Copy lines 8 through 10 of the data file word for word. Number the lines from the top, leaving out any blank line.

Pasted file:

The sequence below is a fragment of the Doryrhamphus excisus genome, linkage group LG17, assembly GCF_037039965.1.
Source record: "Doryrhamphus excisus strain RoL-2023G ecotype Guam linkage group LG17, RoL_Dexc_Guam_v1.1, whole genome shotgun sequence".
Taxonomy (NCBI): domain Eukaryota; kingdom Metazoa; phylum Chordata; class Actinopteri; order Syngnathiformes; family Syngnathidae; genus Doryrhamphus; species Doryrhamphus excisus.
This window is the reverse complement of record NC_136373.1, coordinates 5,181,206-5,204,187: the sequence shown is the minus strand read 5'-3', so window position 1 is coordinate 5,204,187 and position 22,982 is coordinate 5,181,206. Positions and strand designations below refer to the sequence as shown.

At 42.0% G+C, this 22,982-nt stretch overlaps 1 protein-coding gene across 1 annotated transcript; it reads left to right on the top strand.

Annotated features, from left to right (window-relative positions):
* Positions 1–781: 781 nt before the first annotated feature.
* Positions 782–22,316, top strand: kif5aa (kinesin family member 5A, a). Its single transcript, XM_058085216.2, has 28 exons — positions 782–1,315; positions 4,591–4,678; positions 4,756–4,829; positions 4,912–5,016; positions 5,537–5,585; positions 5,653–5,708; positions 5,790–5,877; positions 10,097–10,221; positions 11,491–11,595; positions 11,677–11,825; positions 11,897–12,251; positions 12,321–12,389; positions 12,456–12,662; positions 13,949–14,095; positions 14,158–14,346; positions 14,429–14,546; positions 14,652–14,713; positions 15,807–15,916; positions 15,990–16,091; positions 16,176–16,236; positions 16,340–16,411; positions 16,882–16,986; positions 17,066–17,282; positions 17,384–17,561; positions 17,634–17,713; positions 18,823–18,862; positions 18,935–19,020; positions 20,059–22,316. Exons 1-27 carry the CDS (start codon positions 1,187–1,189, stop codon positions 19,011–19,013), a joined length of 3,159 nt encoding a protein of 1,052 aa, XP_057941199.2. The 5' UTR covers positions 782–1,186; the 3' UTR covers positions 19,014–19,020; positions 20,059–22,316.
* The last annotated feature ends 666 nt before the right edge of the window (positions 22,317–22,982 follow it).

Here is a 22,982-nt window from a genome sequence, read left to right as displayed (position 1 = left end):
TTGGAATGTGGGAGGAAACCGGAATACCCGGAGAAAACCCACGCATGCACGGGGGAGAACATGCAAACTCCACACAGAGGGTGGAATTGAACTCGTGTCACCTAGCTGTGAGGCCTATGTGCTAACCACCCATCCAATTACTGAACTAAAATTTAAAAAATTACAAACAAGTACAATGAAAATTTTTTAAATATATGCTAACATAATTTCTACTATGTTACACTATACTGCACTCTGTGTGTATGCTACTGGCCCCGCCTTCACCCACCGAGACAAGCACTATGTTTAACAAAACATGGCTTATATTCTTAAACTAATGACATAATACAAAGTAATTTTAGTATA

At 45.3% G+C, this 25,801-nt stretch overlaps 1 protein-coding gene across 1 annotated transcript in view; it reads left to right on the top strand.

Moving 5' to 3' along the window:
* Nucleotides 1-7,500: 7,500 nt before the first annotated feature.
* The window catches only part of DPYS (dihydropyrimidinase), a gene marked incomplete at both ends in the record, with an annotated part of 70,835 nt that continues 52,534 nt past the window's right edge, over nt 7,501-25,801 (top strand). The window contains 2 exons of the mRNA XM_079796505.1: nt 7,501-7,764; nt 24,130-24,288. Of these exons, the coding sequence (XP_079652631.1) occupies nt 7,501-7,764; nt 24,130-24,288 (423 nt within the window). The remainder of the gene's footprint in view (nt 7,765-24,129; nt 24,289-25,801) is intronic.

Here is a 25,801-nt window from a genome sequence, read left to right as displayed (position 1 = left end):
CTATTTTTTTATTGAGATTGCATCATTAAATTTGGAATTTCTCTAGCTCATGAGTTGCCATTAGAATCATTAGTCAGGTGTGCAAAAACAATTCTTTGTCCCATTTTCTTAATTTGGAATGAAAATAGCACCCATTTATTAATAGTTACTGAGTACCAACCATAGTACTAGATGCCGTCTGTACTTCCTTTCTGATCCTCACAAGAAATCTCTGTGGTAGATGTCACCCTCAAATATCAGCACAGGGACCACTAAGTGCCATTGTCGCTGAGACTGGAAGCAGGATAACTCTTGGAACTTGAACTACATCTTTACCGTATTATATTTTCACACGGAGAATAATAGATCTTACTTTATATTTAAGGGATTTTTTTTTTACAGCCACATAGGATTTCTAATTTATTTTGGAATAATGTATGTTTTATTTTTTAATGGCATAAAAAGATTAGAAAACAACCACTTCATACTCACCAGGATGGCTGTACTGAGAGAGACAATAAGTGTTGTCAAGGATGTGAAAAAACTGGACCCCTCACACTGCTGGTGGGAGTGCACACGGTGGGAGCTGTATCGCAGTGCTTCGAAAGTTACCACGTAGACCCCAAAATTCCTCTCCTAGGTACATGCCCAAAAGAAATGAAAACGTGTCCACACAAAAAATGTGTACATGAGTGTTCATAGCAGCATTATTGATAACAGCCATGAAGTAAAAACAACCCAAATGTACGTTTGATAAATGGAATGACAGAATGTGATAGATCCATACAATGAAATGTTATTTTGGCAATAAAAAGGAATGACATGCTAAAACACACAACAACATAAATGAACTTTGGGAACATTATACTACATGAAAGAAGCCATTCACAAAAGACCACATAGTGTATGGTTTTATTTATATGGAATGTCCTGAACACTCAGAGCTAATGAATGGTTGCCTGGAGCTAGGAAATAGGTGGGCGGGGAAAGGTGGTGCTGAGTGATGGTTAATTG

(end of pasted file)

* Positions 782–22,316, top strand: kif5aa (kinesin family member 5A, a). Its single transcript, XM_058085216.2, has 28 exons — positions 782–1,315; positions 4,591–4,678; positions 4,756–4,829; positions 4,912–5,016; positions 5,537–5,585; positions 5,653–5,708; positions 5,790–5,877; positions 10,097–10,221; positions 11,491–11,595; positions 11,677–11,825; positions 11,897–12,251; positions 12,321–12,389; positions 12,456–12,662; positions 13,949–14,095; positions 14,158–14,346; positions 14,429–14,546; positions 14,652–14,713; positions 15,807–15,916; positions 15,990–16,091; positions 16,176–16,236; positions 16,340–16,411; positions 16,882–16,986; positions 17,066–17,282; positions 17,384–17,561; positions 17,634–17,713; positions 18,823–18,862; positions 18,935–19,020; positions 20,059–22,316. Exons 1-27 carry the CDS (start codon positions 1,187–1,189, stop codon positions 19,011–19,013), a joined length of 3,159 nt encoding a protein of 1,052 aa, XP_057941199.2. The 5' UTR covers positions 782–1,186; the 3' UTR covers positions 19,014–19,020; positions 20,059–22,316.
* The last annotated feature ends 666 nt before the right edge of the window (positions 22,317–22,982 follow it).

Here is a 22,982-nt window from a genome sequence, read left to right as displayed (position 1 = left end):